Originality depends only on the character of the drawing and the vision peculiar to each artist.- Georges Seurat Lessons: LESSON ONE: Prior to the lesson, students will be instructed to bring in a landscape photograph that has personal significance and portrays a - 130 LESSON THREE: After the students have their drawings mapped out on their canvas Color can be used for emphasis in a composition. Texture can be used to create surface variety. Texture can add detail to an object Using a Q-tip or a paintbrush with acrylic paint and a minimal amount of water can help to make dots of a consistent size and texture. Drawing from observation helps students develop perceptive skills such as those used to define edges, and background and object shapes and spaces. The thickness of paint, tools used to apply paint, and the size of the dots all help to create texture. Pointillism is a technique of painting in which a lot of tiny dots are combined to form a picture. An optical illusion is created by applying paint in small dots or dabs. From a distance, the eye helps to blend and mix the separate colors creating an optical illusion. LESSON TWO: Students will use canvas board to make their final pointillist landscapes. Students will spend the class period drawing and observing their photograph. The teacher will demonstrate techniques in finding shapes and how to fill up the entire board. specific time of day. Students will be introduced to the impressionist works of Georges Seurat. The class will explore the period of impressionism and pointillism in art history and how they reflect the society and culture of 19th-Century Europe. The students will notice how Seurats tiny brush marks are different than any other artist previously discussed in art class. They will notice his use of color and how his landscape paintings were created using pointillism, a technique of applying paint in small dots or dabs. From a distance, the eye helps to blend and mix the separate colors creating an optical illusion. The teacher will demonstrate how to create an optical illusion by applying two primary colors next to each other to create a secondary color. Students will be told that they will be using pointillism to create a landscape painting based on the photograph they brought to class. They will have time to make practice thumbnail sketches to block out the shapes in their landscapes.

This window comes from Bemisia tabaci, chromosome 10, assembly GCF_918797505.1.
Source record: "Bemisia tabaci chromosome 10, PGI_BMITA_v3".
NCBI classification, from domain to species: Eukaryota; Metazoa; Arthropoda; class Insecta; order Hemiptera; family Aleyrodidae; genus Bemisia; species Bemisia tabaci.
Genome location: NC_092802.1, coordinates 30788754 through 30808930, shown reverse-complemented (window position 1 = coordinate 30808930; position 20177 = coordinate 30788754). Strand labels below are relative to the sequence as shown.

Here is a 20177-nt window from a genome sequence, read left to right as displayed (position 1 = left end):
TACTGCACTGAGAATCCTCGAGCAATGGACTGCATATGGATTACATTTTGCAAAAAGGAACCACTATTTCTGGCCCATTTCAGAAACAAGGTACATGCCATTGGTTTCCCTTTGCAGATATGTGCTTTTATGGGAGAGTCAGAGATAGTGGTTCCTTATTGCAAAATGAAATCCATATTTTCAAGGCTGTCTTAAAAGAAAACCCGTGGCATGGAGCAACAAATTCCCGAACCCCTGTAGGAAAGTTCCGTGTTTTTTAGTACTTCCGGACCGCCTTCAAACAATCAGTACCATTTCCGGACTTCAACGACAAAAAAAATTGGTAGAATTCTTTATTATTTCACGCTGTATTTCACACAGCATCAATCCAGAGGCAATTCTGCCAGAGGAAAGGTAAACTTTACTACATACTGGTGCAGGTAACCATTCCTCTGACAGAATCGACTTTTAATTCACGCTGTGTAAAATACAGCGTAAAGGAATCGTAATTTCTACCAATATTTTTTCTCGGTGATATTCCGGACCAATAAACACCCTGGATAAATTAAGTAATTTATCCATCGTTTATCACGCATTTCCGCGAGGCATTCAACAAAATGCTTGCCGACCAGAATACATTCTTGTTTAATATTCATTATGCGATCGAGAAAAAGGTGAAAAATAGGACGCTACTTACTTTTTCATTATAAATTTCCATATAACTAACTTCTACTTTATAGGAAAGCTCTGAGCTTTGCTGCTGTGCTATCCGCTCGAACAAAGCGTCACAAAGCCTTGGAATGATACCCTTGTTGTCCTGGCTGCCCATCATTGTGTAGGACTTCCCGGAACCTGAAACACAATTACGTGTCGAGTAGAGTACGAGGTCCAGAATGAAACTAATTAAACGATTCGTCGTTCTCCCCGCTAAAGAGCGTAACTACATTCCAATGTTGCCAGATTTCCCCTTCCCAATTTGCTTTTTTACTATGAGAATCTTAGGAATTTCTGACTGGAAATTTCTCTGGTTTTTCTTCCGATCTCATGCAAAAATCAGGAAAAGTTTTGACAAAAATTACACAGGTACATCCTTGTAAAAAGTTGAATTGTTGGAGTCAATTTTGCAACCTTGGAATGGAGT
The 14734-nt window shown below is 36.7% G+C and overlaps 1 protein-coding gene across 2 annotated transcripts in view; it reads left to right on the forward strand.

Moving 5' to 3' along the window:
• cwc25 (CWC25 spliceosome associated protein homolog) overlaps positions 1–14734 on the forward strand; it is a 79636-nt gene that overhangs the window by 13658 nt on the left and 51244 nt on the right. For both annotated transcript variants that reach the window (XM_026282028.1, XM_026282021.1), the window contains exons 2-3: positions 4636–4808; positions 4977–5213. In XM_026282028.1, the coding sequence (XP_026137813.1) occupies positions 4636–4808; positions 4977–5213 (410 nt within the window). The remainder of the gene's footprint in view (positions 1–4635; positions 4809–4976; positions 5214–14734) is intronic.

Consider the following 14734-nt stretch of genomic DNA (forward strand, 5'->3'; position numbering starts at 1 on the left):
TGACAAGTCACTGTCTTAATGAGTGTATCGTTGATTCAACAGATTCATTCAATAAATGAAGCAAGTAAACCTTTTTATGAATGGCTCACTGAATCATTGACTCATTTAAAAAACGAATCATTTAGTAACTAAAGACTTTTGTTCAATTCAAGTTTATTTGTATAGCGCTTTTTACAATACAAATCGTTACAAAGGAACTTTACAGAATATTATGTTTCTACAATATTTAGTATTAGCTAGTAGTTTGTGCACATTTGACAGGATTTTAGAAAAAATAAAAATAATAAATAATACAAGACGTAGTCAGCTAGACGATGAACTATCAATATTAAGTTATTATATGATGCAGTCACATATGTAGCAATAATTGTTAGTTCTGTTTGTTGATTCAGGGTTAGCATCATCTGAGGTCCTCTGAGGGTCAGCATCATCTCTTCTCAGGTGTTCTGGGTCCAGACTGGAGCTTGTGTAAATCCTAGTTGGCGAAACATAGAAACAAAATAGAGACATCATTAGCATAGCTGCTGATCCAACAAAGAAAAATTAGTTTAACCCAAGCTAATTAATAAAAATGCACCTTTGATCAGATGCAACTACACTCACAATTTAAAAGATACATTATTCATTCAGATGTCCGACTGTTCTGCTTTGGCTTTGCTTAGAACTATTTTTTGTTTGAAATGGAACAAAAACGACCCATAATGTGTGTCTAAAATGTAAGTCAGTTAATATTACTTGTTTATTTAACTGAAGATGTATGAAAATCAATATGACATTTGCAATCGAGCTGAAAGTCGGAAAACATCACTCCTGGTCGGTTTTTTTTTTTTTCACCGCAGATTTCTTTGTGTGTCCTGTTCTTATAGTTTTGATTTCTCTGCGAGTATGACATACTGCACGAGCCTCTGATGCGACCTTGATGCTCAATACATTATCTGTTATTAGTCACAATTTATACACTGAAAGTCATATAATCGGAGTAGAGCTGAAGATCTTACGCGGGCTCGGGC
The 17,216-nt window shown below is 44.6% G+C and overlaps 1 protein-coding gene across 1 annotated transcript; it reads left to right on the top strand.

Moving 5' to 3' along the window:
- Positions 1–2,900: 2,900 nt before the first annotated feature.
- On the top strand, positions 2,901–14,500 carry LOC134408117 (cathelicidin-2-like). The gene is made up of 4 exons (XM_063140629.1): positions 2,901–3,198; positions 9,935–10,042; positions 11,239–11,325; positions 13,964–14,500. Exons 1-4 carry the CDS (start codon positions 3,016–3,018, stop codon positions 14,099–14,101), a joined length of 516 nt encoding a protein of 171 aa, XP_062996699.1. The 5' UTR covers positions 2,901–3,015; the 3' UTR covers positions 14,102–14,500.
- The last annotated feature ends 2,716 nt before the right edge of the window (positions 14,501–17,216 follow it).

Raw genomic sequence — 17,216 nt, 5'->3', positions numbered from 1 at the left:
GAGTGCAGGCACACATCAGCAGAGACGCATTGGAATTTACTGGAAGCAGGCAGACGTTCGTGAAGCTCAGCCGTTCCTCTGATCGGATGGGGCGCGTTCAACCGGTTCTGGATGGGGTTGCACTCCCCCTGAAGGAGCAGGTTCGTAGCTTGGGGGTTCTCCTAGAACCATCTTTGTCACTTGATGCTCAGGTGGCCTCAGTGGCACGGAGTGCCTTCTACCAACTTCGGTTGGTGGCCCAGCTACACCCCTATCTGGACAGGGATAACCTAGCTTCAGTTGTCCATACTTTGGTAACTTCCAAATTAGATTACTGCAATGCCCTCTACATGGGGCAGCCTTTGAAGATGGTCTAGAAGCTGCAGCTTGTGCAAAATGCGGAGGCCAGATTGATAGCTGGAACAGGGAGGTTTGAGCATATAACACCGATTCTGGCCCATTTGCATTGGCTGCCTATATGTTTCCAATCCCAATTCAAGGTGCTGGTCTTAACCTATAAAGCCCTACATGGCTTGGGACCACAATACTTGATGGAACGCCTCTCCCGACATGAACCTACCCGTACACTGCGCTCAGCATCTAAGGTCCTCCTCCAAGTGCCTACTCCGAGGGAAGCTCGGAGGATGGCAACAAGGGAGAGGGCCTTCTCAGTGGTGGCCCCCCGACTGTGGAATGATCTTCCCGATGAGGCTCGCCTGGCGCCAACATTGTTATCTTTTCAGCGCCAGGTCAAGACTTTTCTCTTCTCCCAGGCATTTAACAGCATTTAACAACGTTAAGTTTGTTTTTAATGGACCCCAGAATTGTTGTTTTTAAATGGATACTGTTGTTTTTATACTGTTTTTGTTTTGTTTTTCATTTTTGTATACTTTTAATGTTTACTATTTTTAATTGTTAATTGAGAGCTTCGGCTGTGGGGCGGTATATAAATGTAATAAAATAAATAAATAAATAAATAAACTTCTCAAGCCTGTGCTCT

Unit: Pointillist Landscapes


boards, the teacher will introduce acrylic paint and the use of q-tips to make dots. The students will not be mixing colors together, but rather placing dots of paint next to each other to create an optical illusion. The students will practice pointillism using q-tips and acrylics by painting their thumbnail sketches. As they become acquainted with the technique, students will begin to paint their canvas boards. LESSON FOUR: Students will spend the class painting their pointillist landscapes and creating an optical illusion. The teacher will walk around the room making sure students understand the concept. Students work that demonstrates a solid grasp of the assignment will be pointed out to the class. The pointillist painting technique is extremely time consuming and will take several classes upon completion. Assessment: LESSON FIVE: When the pointillist landscape paintings are dry, they will be hung in the back of the classroom for a class discussion. The students will notice which paintings create an optical illusion and give the impression of their photographs. Each student will have the opportunity to share his or her painting and the significance behind choosing that particular landscape. - 131 Consistent dots throughout the painting. Understanding pointillism Do the colored dots blend together to create the illusion of other colors when viewed from a distance? Paintings resemblance to landscape photograph. Effort to work consistently and quietly during each class. Students will be individually assessed based on: Pencils Drawing paper Canvas board Photograph of a landscape with significance Acrylic paint Q-tips Water Paper towels Exemplars from Georges Seurat: Materials and Resources:

o Le Pont de Courbevoie, (1886-87) o Sunday Afternoon on the Island of La Grande Jatte, (1859-1891)

Unit: Pointillist Landscapes


Ability to talk about and justify their artwork along with its significance.

Questions to Ask:

LOOKING at SEURatS POINtIllISt PaINtINGS: TOPIC QUEStIONS: How are the marks used to create shapes and forms? How is color used? What types of colors are most common? Do the paintings change when viewed from a distance? What happens to the shapes and colors?

Art is harmony. Harmony is the analogy of contrary and of similar elements of tone, of color and of line, conditioned by the dominate key, and under the influence of a particular light, in gay, calm, or sad combinations. - Georges Seurat